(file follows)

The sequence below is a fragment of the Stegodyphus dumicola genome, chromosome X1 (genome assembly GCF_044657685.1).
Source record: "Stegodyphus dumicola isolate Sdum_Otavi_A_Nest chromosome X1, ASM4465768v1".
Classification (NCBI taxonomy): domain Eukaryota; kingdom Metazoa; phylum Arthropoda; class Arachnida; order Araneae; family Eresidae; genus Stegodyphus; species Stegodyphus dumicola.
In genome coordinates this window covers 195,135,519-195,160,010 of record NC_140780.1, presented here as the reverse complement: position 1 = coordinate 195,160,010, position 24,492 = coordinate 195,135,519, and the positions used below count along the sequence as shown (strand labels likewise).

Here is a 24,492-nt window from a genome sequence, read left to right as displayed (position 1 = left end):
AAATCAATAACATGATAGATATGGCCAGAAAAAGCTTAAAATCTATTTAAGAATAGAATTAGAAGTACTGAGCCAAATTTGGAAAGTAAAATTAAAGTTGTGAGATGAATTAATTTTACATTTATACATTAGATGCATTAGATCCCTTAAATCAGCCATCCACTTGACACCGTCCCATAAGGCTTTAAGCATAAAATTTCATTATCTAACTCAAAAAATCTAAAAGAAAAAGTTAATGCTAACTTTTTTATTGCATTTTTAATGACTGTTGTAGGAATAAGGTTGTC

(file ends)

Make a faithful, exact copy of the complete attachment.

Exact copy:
The sequence below is a fragment of the Stegodyphus dumicola genome, chromosome X1 (genome assembly GCF_044657685.1).
Source record: "Stegodyphus dumicola isolate Sdum_Otavi_A_Nest chromosome X1, ASM4465768v1".
Classification (NCBI taxonomy): domain Eukaryota; kingdom Metazoa; phylum Arthropoda; class Arachnida; order Araneae; family Eresidae; genus Stegodyphus; species Stegodyphus dumicola.
In genome coordinates this window covers 195,135,519-195,160,010 of record NC_140780.1, presented here as the reverse complement: position 1 = coordinate 195,160,010, position 24,492 = coordinate 195,135,519, and the positions used below count along the sequence as shown (strand labels likewise).

Here is a 24,492-nt window from a genome sequence, read left to right as displayed (position 1 = left end):
AAATCAATAACATGATAGATATGGCCAGAAAAAGCTTAAAATCTATTTAAGAATAGAATTAGAAGTACTGAGCCAAATTTGGAAAGTAAAATTAAAGTTGTGAGATGAATTAATTTTACATTTATACATTAGATGCATTAGATCCCTTAAATCAGCCATCCACTTGACACCGTCCCATAAGGCTTTAAGCATAAAATTTCATTATCTAACTCAAAAAATCTAAAAGAAAAAGTTAATGCTAACTTTTTTATTGCATTTTTAATGACTGTTGTAGGAATAAGGTTGTC